In the essay, “What children Say,’ Giles Deleuze states:


... a milieu is made up of qualities, substances, powers, and events: the street, for example, with its material (paving stones), its noises (the cries of merchants), its animals (harnessed horses) or its dramas (a horse slips, a horse falls down, a horse is beaten...). The trajectory merges not only with the subjectivity of those who travel through a milieu, but also with the subjectivity of the milieu itself [italics my own], insofar as it is reflected in those who travel through it. [46]


    Istanbul is that milieu. Eda is the trajectory, poetics of a trip on a map. Sufism is its fusion of objectivity and subjectivity, a convergence of psychic time with history — the history of a city in 20th century and of the soul of the folks passing though it.

History and Poetry:

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I, in my room overlooking the seashore,
Not looking out of the window,
Know that the boats sailing out in the sea
Go loaded with watermelons. (Orhan Veli)


    The first work in this anthology was first published in 1921, the last in 1997. During this period Turkish poetry underwent three major transformations. The first occurred between 1921, the publication of Ahmet Haşım’s poem “That Space” (“O Belde”) in his book Lake Hours (Göl Saatleri) and 1950, the year Orhan Veli died. During this period, for the first time in almost four hundred years, since the Azeri Turkish poet Fuzuli’s Leila and Majnun, agglutidunal Turkish became a written literary language. There are four central poets in this period, Ahmet Haşım, Yahya Kemal Beyatlı, Nazım Hikmet and Orhan Veli. Seemingly very different from each other, they all write in spoken Turkish and, together, they establish the backbone of Eda in Turkish poetry.


    Haşım and Beyatli appear closer to the earlier Ottoman poetry in their sound (occasional use of the gazel form and rhymes) and vocabulary (use of Persian and Arabic words). But the cadence of their language is Turkish and each brings something new and essential to the language.


    Haşım brings the shy, slightly feminine, sinuous, melancholy, linguistically self-conscious movement to Turkish poetry. The inherent potential in Eda for yearning, long sentences, in the flight to make thought connections which sometimes tease with falling apart, originates from him.


    Beyatli’s poetry sounds even closer to Ottoman poetry. The conventional view of him is that he is a formalist recreating in modern Turkish the classical sound of Ottoman forms — a poetry of Ottoman music. I think the view misses its importance. A philosophical pursuit runs through Beyatli’s formal sound and rhyme patterns. It is to obliterate conceptual splits of time (between past and present) and consciousness (between waking and sleeping states) into a continuum. This conceptual shift, the impulse to cross over, absent in Ottoman poetry, is an integral part of Eda.


    The pursuit undercuts, disrupts Beyatli’s poetry of “pure music” because the Ottoman gazel, of rhymed distinct units, does not contain Beyatli’s anti-formal sense of reality. Consequently, in my view, there is an an instability pushing against, potentially breaking through and toppling, discrete rhymed couplets. Sidney Wade’s exquisite Night in the anthology translates Beyatli’s “pure music” as well as one can. “That Summer” and “Reunion” try to touch the inherent instability of thought pushing through the sound structure.


    Nazım Hikmet wrote his major poetry in the 1930’s and 1940’s while he was in jail for Communist subversion not very far from Istanbul. The poem/letters to his wife from jail are full of yearning for his wife, for Istanbul, for a better future for mankind,  reminiscent of eda. Hikmet also started writing Human Landscapes From My Country (Memleketimden İnsan Manzaraları), possibly his central work, in the 1930’s in jail. This is an epic the poet Ece Ayhan calls a “cinematic work, “which starts with the Turkish War of Independence and covers a range of Anatolian characters. In this poem Hikmet uses the Anatolian landscape as a space of psychic movement (at moments, language as a river) very much the way Istanbul is used in eda.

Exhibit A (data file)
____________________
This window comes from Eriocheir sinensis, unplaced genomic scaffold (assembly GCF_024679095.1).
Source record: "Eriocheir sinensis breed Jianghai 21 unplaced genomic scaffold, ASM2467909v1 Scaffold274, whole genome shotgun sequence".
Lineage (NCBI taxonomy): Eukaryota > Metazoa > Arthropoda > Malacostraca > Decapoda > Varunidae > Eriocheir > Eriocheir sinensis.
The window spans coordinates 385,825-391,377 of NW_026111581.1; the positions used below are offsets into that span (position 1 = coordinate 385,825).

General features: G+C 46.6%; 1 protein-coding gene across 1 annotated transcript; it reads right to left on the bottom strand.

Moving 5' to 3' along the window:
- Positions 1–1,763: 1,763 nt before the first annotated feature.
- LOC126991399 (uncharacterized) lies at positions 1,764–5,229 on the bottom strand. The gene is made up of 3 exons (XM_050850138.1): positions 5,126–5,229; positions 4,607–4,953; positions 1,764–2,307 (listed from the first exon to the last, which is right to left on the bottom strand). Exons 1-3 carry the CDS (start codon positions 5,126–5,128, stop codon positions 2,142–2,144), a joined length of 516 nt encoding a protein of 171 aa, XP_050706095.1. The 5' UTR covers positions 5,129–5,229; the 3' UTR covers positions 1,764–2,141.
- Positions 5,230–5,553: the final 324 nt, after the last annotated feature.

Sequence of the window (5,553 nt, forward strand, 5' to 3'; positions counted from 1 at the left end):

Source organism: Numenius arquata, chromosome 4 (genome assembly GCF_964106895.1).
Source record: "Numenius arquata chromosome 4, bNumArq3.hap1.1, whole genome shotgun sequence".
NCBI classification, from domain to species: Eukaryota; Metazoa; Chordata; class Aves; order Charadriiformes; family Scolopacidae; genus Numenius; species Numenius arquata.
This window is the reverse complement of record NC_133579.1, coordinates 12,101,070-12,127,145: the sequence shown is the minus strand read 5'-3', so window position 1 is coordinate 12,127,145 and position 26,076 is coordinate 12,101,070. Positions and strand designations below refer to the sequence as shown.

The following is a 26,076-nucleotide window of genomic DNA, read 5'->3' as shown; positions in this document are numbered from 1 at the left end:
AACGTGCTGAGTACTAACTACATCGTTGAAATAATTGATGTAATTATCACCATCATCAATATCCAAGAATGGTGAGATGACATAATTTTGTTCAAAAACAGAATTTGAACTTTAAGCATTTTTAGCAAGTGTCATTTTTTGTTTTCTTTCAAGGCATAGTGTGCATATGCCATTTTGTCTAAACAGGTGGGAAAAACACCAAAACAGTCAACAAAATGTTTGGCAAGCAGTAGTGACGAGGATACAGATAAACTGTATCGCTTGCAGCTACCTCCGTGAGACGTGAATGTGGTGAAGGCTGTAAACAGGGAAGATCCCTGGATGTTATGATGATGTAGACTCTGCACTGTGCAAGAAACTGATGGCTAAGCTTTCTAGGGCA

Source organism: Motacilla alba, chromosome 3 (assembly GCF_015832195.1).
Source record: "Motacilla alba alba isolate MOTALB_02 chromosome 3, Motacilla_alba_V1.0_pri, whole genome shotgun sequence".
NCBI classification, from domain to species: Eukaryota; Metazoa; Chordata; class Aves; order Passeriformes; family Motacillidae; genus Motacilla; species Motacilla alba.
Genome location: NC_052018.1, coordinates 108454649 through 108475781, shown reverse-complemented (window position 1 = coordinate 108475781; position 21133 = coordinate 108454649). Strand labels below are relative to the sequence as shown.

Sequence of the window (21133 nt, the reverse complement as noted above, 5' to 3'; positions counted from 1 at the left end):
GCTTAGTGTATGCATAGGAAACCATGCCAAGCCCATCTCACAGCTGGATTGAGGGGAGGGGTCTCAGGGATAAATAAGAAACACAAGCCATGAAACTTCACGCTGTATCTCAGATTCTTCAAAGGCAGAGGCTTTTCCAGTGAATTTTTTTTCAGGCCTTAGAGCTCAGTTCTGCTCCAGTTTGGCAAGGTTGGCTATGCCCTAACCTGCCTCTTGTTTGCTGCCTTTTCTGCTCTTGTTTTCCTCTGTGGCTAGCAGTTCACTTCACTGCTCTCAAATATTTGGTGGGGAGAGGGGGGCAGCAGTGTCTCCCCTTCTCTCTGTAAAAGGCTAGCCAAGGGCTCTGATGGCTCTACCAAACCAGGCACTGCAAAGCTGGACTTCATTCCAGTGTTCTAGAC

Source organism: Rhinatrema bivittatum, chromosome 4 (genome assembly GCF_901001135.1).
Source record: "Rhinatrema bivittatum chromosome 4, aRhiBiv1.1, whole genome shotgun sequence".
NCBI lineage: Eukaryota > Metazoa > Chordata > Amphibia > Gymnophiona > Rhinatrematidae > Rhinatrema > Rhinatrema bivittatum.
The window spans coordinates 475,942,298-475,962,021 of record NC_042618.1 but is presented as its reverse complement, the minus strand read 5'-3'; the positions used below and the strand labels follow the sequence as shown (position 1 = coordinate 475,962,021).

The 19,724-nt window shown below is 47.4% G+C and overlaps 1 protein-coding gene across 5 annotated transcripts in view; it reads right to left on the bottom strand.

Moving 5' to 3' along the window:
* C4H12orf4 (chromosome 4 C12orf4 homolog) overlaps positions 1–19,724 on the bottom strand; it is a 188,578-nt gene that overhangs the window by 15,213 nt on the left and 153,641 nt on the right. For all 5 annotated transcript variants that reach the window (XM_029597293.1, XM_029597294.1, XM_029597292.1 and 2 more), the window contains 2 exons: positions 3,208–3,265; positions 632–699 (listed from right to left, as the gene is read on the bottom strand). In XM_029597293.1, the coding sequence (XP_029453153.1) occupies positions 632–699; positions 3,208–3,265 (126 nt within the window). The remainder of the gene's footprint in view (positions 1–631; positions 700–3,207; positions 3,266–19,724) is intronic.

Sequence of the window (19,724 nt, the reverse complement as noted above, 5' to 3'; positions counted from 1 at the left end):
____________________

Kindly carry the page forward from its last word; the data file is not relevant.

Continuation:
Starting with 835 Lines (835 Satır) in 1929, any Ottoman echo in Hikmet’s poetry disappears. Hikmet replaces old structures with two things: the rhythms, cadences of Anatolian folk poetry and the Russian poet Mayakovski’s darting, staggered, futurist lines. These two elements remain constants — partly visual constants — in Hikmet’s poetry. The darting line fragments often gain a sinuous melancholy, peculiarly Turkish.


    Orhan Veli,  who wrote his poetry also in the late 1930’s and 1940’s, represents the culmination of the first stage of eda. As an agglitudinal language the center of gravity of Turkish is not in words, but the cadences among them; the aura that movement creates. In his introduction to the manifesto/poetry-book Strange (Garip), Veli says: “I wish it were possible to dump language itself”(trans. By Talât Saİt Halman). Veli writes a minimalist poetry stripped of metaphors; what remains is pure cadence, its space. Poems which seem to be made of absolute inessentials are unforgettable. In him the link between eda and the rhythms of conversational Turkish becomes absolute.


    Veli is the lightning rod of Turkish poetry. Every ensuing movement starts with an attack on him. For instance,  Cemal Süreya partly starts the Second New movement (the First being Veli’s and his friends’ Strange) in an essay entitled “Orhan Veli’s Mistake,” attacking Veli’s limitations, asking for a poetry penetrating secrets. Here is what he says about Veli: “No line,  no meter, no music, no image, no beauty, no rhymes, no metaphysics, no drama.” Ironically,  towards the end of his life, Süreya wrote powerful poems very reminiscent of Veli. Another Second New poet, Ece Ayhan, calls Veli a “watercolor poet”; but towards the end of the essay he mentions Veli’s “portability,” calling the poems folk songs. Another group calls Veli a “state” poet,  suggesting that the popularity of Veli was pushed by the government to deflect from Hikmet’s communist poetry. Veli keeps being read and re-read.